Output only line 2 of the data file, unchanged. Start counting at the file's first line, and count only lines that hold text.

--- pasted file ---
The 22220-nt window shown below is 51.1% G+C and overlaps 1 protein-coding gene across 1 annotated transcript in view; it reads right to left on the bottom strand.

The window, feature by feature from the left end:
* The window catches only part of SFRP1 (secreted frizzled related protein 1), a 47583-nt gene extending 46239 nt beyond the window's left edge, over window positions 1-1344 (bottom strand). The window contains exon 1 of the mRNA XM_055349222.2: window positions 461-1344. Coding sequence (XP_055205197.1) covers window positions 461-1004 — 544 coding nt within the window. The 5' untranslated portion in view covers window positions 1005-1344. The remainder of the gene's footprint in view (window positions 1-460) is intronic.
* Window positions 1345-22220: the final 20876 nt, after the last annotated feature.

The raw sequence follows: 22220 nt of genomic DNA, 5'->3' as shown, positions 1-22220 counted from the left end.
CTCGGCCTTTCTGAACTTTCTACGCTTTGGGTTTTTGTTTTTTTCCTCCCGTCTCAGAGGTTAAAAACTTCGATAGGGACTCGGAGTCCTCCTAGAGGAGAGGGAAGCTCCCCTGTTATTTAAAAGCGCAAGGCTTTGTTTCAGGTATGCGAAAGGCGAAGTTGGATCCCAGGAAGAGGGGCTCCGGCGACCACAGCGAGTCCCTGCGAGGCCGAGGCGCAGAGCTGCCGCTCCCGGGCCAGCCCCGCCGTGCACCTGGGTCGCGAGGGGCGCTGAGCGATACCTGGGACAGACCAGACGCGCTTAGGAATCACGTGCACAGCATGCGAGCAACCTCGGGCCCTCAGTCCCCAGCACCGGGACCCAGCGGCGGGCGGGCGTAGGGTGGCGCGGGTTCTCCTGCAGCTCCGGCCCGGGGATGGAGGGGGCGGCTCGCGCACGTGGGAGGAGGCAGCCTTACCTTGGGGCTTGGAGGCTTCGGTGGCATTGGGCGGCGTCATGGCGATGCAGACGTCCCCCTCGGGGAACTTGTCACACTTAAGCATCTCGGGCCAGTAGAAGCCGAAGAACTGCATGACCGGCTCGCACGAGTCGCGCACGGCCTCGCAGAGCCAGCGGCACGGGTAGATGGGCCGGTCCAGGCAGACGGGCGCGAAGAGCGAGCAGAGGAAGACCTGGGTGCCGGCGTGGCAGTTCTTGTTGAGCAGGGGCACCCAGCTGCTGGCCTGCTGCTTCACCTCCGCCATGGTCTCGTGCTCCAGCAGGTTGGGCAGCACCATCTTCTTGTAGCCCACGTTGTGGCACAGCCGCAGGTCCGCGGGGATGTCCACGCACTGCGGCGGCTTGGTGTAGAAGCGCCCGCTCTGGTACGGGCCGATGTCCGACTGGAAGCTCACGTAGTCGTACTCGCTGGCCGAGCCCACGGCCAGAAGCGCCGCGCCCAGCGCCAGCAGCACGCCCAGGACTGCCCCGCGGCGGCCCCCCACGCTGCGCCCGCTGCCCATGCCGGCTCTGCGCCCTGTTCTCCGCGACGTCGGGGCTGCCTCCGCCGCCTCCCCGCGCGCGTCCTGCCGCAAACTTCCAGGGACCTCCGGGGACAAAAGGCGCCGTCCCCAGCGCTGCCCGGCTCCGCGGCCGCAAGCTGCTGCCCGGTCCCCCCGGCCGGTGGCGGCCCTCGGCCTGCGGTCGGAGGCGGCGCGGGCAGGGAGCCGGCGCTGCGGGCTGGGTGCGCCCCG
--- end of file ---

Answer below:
The window, feature by feature from the left end: